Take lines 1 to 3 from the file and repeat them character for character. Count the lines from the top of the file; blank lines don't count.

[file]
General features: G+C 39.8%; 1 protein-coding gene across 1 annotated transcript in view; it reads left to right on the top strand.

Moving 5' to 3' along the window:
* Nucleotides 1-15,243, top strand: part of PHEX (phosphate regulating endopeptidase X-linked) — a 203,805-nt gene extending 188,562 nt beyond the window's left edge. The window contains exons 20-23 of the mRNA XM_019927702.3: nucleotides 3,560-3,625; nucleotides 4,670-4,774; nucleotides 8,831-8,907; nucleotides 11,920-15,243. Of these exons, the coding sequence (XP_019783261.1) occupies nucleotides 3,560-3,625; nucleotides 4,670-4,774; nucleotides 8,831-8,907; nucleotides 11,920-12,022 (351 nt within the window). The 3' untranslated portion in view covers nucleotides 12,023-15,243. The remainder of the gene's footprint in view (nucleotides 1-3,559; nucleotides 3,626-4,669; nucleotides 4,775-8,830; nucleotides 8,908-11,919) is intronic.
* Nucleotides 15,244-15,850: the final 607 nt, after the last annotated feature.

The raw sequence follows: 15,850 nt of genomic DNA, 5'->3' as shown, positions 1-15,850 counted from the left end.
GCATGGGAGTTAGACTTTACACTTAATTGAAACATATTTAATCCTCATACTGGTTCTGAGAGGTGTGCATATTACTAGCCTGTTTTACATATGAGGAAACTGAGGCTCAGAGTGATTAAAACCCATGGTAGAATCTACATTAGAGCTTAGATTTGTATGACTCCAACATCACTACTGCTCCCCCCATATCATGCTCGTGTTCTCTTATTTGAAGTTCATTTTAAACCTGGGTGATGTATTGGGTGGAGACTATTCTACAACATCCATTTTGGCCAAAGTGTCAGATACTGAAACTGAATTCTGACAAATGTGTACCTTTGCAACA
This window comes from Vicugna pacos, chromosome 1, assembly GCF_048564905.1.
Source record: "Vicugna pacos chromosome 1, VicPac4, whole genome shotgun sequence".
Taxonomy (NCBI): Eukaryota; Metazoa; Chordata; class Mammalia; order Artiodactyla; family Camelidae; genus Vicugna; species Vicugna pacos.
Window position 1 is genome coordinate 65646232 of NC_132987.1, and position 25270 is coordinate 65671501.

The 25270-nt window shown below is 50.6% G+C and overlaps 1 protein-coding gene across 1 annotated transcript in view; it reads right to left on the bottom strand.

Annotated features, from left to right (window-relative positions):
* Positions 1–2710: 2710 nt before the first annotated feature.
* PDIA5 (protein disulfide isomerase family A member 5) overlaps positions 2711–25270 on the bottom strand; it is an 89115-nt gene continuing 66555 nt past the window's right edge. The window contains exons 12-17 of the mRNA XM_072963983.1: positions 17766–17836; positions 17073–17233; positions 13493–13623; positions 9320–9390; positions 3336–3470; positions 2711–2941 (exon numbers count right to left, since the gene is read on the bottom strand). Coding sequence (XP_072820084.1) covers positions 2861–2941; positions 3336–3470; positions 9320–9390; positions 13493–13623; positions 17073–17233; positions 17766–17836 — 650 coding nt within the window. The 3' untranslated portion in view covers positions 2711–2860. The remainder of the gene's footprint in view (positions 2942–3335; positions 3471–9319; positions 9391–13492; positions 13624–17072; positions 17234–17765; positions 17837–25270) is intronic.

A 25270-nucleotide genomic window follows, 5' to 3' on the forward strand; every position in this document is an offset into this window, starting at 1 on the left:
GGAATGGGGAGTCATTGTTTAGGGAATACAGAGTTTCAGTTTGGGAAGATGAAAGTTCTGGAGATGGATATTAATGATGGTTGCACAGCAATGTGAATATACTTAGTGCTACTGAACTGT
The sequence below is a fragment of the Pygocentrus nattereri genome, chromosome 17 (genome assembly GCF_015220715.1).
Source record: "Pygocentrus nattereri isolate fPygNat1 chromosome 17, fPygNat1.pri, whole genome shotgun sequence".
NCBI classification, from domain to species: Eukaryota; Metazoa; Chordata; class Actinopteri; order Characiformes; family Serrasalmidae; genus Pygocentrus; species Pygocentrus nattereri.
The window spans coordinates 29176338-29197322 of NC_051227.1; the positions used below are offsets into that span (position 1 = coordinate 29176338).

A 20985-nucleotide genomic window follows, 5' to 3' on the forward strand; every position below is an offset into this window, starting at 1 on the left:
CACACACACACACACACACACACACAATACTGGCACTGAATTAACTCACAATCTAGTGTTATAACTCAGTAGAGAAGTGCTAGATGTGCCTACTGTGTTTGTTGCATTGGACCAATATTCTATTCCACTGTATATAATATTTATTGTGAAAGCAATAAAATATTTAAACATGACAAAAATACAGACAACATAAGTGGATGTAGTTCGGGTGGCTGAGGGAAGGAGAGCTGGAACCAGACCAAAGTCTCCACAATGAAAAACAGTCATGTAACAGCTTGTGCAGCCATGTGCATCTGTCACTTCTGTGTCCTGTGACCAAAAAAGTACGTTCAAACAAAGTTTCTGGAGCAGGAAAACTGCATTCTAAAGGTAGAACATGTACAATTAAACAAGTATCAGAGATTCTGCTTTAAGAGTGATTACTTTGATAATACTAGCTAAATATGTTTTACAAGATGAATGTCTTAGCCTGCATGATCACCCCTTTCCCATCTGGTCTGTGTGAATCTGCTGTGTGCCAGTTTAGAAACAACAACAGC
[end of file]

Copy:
General features: G+C 39.8%; 1 protein-coding gene across 1 annotated transcript in view; it reads left to right on the top strand.

Moving 5' to 3' along the window:
* Nucleotides 1-15,243, top strand: part of PHEX (phosphate regulating endopeptidase X-linked) — a 203,805-nt gene extending 188,562 nt beyond the window's left edge. The window contains exons 20-23 of the mRNA XM_019927702.3: nucleotides 3,560-3,625; nucleotides 4,670-4,774; nucleotides 8,831-8,907; nucleotides 11,920-15,243. Of these exons, the coding sequence (XP_019783261.1) occupies nucleotides 3,560-3,625; nucleotides 4,670-4,774; nucleotides 8,831-8,907; nucleotides 11,920-12,022 (351 nt within the window). The 3' untranslated portion in view covers nucleotides 12,023-15,243. The remainder of the gene's footprint in view (nucleotides 1-3,559; nucleotides 3,626-4,669; nucleotides 4,775-8,830; nucleotides 8,908-11,919) is intronic.